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Good freedom, bad freedom: Irony of cybersecurity
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Good freedom, bad freedom: Irony of cybersecurity

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Good freedom, bad freedom: Irony of cybersecurity

US lawmakers are having another go at regulating the Internet, despite the recent embarrassing climbdown, when public outrage saw anti-piracy plans shelved. With a new cybersecurity bill, CISPA, activists fear their nightmares may now be realized.

­The US government continues spending millions of dollars to support freedom of the Internet around the world. But is it freedom for all?

The whistleblower website WikiLeaks, which to many has become the symbol of Internet freedom, has been under fire from US officials and lawmakers.

“Because WikiLeaks published documents which embarrassed the American government in many ways, WikiLeaks becomes the enemy,” a former employee of the US State Department, Peter van Buren, told RT.

The US has reportedly issued a secret indictment against Julian Assange, the head of the website which leaked hundreds of thousands of documents, revealing embarrassing details about the wars in Iraq and Afghanistan.
Five major US financial institutions – VISA, MasterCard, PayPal, Western Union and the Bank of America – have tried to economically strangle WikiLeaks by blocking donations to the website.

Until recently, Peter van Buren, served as a Foreign Service officer at the State Department. He says he was fired over the book and the blog that he wrote about the failure of US policies in Iraq.

“The State Department since 2008 has spent $76 million overseas on Internet freedom, giving tools and support to bloggers and journalists and online people around the world, particularly in countries that we have difficulties with,” he said.

“At the same time, the State Department… has found Internet freedom to be inconvenient in the form of WikiLeaks, and has worked just as hard and probably spent even more money trying to shut down free speech that it opposes, while supporting free speech that it feels furthers America’s own political goals overseas. We call that hypocrisy.”
But it is not just the whistleblowing websites that the US is after, but also their sources. Critics say this administration has embarked on an unprecedented campaign against whistleblowers.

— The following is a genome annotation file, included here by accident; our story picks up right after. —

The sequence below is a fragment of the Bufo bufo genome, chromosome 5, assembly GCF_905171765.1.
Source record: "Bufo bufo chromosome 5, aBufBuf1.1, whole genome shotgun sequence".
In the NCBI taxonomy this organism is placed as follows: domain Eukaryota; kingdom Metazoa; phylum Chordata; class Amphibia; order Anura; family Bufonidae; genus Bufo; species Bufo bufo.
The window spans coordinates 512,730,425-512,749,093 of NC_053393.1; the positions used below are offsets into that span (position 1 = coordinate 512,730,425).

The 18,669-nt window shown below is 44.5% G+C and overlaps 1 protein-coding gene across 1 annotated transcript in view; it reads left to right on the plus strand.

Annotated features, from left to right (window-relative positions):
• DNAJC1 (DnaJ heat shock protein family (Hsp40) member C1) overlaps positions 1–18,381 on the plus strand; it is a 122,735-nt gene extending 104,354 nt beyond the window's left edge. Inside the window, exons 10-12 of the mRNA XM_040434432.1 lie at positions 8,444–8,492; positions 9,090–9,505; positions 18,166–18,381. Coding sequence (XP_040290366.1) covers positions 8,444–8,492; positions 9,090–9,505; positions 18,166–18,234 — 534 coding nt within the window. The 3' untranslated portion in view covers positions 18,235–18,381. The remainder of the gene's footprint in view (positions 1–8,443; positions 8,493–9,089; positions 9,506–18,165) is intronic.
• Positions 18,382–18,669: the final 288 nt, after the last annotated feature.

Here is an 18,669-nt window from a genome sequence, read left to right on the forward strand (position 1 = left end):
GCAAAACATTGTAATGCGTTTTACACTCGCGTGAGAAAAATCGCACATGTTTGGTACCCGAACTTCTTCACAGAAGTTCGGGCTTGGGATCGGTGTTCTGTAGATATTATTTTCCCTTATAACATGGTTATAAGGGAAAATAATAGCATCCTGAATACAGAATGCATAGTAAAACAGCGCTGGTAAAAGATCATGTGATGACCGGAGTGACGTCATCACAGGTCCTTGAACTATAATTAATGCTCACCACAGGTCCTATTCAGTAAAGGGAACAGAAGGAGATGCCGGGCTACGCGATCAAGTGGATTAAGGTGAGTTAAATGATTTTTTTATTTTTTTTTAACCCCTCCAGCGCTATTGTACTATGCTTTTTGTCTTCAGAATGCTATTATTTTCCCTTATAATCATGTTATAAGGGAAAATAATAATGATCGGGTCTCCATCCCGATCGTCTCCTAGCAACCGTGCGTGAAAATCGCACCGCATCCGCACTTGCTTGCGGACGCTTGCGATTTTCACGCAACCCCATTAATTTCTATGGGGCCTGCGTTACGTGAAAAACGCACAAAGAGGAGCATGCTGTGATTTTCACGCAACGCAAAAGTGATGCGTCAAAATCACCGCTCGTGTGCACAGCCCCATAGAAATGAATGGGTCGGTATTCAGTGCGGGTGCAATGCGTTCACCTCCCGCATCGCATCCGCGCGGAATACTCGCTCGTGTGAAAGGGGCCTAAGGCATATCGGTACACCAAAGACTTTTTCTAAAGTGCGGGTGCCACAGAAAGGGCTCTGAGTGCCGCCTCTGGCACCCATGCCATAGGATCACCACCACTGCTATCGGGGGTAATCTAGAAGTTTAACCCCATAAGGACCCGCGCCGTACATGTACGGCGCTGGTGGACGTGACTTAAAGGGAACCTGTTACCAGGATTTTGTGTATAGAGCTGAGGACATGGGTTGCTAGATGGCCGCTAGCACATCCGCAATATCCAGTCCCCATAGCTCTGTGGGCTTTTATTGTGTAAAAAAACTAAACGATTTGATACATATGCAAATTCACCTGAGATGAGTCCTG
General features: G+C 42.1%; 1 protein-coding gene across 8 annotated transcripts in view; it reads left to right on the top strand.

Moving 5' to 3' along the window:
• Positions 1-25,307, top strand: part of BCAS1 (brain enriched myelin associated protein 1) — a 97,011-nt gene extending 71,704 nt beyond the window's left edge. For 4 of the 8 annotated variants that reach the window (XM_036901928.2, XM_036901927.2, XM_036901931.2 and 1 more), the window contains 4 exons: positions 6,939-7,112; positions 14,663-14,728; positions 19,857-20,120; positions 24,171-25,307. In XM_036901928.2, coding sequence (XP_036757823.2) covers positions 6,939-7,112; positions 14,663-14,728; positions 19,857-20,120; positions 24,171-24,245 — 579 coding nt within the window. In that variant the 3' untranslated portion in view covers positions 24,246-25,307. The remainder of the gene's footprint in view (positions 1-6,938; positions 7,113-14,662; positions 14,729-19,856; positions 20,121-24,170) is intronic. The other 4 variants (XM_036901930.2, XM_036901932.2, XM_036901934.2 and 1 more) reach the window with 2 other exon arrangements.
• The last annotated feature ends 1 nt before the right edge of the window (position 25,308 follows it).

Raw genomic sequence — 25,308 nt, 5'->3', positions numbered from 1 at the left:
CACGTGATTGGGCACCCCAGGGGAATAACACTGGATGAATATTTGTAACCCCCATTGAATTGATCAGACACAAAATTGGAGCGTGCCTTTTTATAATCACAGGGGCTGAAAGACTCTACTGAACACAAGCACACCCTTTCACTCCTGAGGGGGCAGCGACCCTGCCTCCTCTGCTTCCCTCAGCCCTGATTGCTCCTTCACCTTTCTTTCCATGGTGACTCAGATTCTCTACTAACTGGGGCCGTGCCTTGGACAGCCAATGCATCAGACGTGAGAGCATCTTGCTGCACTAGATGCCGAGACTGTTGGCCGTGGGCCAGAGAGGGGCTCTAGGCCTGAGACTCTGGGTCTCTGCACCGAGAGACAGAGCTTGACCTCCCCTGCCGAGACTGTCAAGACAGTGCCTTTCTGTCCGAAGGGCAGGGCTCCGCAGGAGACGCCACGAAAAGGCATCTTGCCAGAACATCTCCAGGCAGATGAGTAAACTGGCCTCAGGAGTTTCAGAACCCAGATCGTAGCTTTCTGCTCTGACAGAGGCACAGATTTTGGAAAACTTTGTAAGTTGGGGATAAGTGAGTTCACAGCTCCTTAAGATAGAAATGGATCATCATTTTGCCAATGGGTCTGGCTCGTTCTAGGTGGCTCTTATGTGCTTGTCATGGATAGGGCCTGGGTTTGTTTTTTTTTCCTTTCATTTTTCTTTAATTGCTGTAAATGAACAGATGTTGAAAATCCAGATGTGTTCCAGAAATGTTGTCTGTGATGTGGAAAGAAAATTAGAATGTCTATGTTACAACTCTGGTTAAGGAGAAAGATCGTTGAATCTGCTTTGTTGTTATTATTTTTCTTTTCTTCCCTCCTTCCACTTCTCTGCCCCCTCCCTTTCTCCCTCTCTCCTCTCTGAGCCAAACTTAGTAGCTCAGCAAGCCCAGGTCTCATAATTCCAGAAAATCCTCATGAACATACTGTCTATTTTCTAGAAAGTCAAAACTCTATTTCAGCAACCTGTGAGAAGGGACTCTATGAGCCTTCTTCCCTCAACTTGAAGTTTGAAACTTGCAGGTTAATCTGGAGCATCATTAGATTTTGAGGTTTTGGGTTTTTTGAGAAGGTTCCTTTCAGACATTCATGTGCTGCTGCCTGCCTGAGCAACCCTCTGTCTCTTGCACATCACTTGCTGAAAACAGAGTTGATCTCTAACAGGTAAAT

“In this culture, where this administration is going after whistleblowers in an unprecedented way, we all have an obligation to protect our sources,” says Jeremy Scahill, an investigative journalist. “I myself, I’m really nervous about the safety of some of the people that I’ve talked to. As a national security journalist who covers national security, I’m talking all the time with people who are in the intelligence and the military community.”

While trying to stifle inconvenient leaks at home, the US perceives the Internet and social networking platforms as major tools for spreading democracy, and spends millions of dollars to help people in the Middle East and China get around Internet-blocking firewalls.

At the same time, ironically enough, American companies provide Bahrain, Saudi Arabia and Kuwait with the technology to effectively block websites.

“A lot of the tools of control that are used by the so-called repressive governments are provided by American companies,” Peter van Buren explains. “The difference is that corporations, for better or worse, talk about profit as their motivation. However, the American government talks about freedom and democracy as its motivation, when in fact in many ways it seems to act in the opposite direction.”

Some argue that if left uncontrolled, the export of surveillance and site-blocking tools by American companies could undermine Internet freedom in the same way as arms exports undermine peace initiatives. And as far as the US government efforts to secure Internet freedom go, they seem to discern two different kinds of freedom: the freedom they encourage and the freedom that they punish…

Good freedom, bad freedom: Irony of cybersecurity — RT

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